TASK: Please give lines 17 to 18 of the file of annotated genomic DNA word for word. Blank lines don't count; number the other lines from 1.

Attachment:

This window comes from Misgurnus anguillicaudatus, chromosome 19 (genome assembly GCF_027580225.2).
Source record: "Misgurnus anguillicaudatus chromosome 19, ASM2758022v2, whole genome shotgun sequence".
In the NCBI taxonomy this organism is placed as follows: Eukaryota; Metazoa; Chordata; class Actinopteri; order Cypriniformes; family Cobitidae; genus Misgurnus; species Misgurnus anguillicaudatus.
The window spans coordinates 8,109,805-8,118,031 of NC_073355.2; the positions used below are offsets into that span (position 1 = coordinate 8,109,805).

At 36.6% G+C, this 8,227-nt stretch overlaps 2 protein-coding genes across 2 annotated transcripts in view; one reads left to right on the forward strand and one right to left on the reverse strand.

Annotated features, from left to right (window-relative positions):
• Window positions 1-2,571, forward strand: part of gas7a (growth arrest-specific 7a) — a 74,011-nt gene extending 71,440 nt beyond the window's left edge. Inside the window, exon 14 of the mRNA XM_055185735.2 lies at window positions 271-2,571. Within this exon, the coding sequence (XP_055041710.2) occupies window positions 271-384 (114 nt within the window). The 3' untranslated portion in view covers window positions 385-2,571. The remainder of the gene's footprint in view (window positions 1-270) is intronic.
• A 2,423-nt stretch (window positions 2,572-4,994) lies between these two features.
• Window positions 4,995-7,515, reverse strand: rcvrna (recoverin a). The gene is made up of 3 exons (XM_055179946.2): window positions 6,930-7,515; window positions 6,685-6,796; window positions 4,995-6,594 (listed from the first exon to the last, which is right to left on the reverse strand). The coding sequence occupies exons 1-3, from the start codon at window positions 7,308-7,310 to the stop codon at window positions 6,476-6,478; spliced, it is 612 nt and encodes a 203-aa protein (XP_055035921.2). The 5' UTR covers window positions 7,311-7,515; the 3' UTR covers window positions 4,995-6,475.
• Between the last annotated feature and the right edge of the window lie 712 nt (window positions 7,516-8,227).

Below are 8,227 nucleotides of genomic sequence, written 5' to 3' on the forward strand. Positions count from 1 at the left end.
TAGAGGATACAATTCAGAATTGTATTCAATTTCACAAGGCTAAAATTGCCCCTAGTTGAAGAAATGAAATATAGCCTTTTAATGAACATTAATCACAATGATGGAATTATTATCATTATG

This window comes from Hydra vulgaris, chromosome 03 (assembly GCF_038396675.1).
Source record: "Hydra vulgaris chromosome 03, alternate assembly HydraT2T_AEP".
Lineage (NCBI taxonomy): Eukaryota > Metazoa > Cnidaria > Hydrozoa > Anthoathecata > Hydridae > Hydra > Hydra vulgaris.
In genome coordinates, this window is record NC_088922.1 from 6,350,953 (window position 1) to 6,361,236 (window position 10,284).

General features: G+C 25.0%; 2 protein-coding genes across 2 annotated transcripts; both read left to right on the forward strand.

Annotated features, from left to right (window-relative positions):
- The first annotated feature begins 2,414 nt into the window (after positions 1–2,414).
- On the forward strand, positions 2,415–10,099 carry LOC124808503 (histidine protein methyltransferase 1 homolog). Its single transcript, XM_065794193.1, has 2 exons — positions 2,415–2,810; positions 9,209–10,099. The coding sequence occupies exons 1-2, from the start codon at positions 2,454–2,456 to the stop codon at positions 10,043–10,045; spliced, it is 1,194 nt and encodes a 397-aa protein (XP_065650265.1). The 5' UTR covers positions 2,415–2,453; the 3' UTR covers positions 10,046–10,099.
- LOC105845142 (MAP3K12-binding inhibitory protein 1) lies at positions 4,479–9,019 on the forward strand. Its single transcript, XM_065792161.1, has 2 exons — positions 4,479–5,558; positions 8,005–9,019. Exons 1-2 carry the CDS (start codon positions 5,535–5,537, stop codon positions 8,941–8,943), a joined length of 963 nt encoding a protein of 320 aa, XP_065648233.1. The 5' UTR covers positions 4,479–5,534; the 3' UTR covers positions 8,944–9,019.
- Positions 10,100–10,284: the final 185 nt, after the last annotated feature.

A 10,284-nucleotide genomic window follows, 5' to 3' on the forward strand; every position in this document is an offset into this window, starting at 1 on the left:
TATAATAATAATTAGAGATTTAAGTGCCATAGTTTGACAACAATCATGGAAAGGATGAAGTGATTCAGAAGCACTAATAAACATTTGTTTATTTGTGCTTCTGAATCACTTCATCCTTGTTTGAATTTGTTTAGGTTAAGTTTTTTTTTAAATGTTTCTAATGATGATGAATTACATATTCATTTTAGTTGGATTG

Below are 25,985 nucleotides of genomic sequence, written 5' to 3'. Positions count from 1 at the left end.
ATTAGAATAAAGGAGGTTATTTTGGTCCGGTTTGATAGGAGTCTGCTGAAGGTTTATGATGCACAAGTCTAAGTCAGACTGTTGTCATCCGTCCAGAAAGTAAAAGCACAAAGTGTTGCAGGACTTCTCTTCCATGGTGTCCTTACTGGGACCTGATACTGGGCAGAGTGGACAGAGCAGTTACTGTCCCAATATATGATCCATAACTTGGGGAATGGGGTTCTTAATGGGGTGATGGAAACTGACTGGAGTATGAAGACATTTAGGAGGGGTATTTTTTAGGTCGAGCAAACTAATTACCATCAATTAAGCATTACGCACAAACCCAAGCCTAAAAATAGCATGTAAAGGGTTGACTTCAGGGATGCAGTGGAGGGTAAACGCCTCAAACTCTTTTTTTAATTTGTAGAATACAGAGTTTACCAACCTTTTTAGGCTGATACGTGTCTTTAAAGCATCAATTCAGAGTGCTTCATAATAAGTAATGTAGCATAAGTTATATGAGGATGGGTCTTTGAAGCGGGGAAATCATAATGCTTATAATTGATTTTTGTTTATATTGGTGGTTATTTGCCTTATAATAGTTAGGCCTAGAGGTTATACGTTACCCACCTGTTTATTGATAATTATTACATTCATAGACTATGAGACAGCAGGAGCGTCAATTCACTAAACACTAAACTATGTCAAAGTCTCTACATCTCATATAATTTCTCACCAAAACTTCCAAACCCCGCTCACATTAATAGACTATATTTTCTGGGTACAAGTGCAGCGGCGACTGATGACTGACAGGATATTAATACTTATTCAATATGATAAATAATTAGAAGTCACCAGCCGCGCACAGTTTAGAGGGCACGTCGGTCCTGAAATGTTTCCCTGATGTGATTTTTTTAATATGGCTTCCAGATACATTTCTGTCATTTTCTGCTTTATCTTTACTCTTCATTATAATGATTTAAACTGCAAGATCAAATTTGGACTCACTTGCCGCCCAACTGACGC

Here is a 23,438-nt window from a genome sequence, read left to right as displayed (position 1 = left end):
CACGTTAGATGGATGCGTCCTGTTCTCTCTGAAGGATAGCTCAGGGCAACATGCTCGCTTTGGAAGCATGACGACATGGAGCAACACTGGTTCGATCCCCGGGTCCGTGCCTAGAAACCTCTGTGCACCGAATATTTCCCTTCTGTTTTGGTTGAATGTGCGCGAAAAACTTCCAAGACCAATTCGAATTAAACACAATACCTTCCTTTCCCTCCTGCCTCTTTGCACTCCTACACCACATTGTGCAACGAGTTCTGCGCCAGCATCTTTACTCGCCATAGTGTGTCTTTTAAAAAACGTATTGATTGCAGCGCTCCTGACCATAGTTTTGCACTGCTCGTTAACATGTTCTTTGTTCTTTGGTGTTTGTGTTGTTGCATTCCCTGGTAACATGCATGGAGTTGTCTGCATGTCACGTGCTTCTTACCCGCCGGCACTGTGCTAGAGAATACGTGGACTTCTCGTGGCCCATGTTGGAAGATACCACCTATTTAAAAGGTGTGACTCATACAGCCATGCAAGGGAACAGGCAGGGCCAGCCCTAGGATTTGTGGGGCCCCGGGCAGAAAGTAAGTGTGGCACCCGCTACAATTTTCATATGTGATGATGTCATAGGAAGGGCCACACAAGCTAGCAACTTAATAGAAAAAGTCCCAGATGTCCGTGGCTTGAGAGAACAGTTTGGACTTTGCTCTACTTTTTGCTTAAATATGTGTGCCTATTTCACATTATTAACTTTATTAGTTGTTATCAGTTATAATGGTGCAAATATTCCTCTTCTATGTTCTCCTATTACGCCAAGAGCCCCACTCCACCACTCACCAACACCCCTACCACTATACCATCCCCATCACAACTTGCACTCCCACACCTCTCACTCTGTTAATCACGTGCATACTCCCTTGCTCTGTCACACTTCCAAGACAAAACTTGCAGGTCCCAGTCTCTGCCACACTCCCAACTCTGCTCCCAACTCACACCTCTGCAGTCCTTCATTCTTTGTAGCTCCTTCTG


General features: G+C 25.0%; 2 protein-coding genes across 2 annotated transcripts; both read left to right on the forward strand.

Annotated features, from left to right (window-relative positions):